How many people do you know who every other word they use is, how can I help you? George is that man exactly… in the 1 hour we spent together, he must have mentioned over 20 times how his mission is to help women to put themselves before anyone else and to prevent any health issue. And how he will and has always found ways for women to receive medication or diagnosis even if they cannot afford it. ”
Among other companies, Ideadeco.co and Grafimedia.eu support this groundbreaking idea: Evekit HPV self-testing is coming to Greece, aiming to support doctors in their effort to expand the cervical cancer prevention available options.
Plato and Aristotle on Health
Nowadays, it has become clear that psychological stressors can lead to physical symptoms not only by the defense of somatization but also by physical processes involving the nervous, endocrine, and immune systems. For example, one recent study conducted by Dr. Elizabeth Mostofsky of Harvard Medical School found that the first 24 hours of bereavement are associated with a staggering 21-fold increased risk of a heart attack.
The wisdom of the Ancients was aware of the strong link between psychological well-being and good health. In one of Plato’s early dialogues, the Charmides, Socrates tells the young Charmides, who has been suffering from headaches, about a charm for headaches that he has recently learned from one of the mystical physicians to the king of Thrace. According to this physician, however, it is best to cure the soul before curing the body, since health and happiness ultimately depend on the state of the soul. But how should one go about curing the soul? “With beautiful words,” comes the answer. “He said the soul was treated with certain charms, my dear Charmides, and that these charms were beautiful words.”
As the virtue of temperance is the marker of the health of the soul, Socrates asks Charmides whether he thinks that he is sufficiently temperate. The Charmides takes place in 432 BC, the year of Socrates return to Athens from military service at the battle of Potidaea, and its subject, as it turns out, is no less than the nature of sophrosyne, a philosophical term often translated as “temperance” but with the etymological meaning of “healthy-mindedness.” As is typical in Plato, the dialogue ends in a state of aporia (a state of inconclusive non-knowledge), with Socrates accusing himself of being a worthless inquirer and a “babbler.” Charmides concludes that he can hardly be expected to know whether he is sufficiently temperate if not even Socrates is able to define temperance for him.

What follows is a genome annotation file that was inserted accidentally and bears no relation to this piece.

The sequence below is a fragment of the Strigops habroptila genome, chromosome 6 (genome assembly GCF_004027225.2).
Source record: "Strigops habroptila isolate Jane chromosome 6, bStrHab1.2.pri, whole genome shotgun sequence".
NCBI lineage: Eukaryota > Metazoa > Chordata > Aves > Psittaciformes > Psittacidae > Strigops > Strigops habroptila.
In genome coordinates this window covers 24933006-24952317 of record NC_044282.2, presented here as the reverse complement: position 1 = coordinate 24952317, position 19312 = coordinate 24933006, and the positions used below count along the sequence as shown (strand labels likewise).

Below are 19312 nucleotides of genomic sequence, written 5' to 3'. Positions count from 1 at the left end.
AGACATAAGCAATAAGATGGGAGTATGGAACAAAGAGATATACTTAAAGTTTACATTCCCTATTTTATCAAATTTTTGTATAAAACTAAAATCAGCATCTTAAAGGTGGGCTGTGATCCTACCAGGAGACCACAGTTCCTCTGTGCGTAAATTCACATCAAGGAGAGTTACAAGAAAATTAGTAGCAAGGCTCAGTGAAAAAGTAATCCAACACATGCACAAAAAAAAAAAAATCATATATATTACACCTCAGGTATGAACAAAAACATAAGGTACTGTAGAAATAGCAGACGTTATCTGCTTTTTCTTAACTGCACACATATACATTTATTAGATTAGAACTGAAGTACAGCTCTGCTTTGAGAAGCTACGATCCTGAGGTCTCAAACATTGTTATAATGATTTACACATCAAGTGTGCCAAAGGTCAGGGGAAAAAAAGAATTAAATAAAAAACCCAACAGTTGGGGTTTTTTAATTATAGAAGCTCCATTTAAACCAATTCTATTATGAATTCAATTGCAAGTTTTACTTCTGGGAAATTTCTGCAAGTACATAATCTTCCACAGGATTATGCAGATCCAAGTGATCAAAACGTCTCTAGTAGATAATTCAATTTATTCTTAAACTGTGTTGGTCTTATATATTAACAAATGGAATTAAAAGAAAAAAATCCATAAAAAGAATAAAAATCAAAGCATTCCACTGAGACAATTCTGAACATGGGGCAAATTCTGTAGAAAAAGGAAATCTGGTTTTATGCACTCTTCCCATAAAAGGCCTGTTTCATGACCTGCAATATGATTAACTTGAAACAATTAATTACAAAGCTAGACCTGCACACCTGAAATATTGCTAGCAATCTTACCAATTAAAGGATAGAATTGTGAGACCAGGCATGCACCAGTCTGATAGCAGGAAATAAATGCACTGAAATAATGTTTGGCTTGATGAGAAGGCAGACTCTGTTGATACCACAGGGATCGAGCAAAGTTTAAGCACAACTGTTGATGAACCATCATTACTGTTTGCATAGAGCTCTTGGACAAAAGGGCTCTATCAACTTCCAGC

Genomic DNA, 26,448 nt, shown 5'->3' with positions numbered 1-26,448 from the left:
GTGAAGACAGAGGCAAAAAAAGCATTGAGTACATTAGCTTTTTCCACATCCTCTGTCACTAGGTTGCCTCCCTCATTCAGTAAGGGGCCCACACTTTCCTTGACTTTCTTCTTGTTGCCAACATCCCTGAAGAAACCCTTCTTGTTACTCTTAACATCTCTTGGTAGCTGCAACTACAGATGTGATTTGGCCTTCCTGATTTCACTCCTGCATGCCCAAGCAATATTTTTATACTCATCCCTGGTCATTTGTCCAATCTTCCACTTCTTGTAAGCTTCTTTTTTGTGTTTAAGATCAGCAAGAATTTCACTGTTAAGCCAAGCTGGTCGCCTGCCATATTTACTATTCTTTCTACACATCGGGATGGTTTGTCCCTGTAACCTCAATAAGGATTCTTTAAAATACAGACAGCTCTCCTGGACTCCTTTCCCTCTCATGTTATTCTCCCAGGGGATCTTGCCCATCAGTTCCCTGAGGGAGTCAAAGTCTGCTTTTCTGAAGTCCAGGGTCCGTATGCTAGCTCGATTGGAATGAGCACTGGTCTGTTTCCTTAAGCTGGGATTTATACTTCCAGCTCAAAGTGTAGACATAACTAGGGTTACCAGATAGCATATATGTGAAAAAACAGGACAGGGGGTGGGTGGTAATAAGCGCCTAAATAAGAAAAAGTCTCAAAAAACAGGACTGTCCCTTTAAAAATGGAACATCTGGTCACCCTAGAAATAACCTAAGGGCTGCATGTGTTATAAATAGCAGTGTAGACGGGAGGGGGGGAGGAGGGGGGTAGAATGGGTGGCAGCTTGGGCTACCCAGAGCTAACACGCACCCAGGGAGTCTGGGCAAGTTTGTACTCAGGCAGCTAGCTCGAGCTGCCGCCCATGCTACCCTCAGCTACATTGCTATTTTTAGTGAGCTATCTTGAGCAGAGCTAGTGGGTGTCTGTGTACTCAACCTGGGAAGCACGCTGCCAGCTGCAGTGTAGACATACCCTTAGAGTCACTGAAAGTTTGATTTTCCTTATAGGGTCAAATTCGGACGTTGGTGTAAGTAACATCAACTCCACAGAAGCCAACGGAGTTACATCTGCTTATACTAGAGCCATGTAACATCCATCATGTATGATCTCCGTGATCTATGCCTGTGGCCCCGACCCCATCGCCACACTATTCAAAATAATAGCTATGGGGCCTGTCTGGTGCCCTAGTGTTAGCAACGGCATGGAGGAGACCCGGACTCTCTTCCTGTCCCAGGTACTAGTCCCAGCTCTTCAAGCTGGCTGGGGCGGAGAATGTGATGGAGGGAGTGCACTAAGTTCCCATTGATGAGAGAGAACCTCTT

Whereas Plato associates physical and mental health with the virtues and in particular with the virtue of temperance (sophrosyne, “healthy-mindedness”), Aristotle associates health with the Supreme Good for man. This Supreme Good, he says, is eudaimonia, a philosophical term that is loosely translated as “happiness,” but that is perhaps best translated as “human flourishing.”
In a nutshell, Aristotle argues that to understand the essence of a thing, it is necessary to understand its distinctive function. For example, one cannot understand what it is to be a musician unless one can understand that the distinctive function of a musician is “to play on a musical instrument with a certain degree of skill.” Whereas human beings need nourishment like plants and have sentience like animals, their distinctive function, says Aristotle, is their unique capacity to reason. Thus, the Supreme Good, or Happiness, for human beings is to lead a life that enables them to exercise and to develop their reason, and that is in accordance with rational principles.
Moreover, to live life according to rational principles is to seek out the right sorts of pleasure, underplaying those brutish, restorative pleasures such as food and sex that are only incidentally pleasurable (by virtue of being restorative), and privileging those higher pleasures such as contemplation and friendship that cannot admit of either pain or excess and that are therefore pleasurable by nature.
To pursue the higher pleasures is “to stimulate the action of the healthy nature,” and to be healthy is not only to be free from pain and disease but also and most importantly to flourish according to our essential nature as human beings.
So, although Plato associates health with “healthy-mindedness” and Aristotle with the Supreme Good, once the Supreme Good is unpacked it becomes very clear that this is merely a difference of emphasis, and that Plato and Aristotle are not in any fundamental disagreement on this issue. As Socrates says in the Lesser Hippias, “you will do me a much greater benefit if you were to cure my soul of ignorance than you would if you were to cure my body of disease.”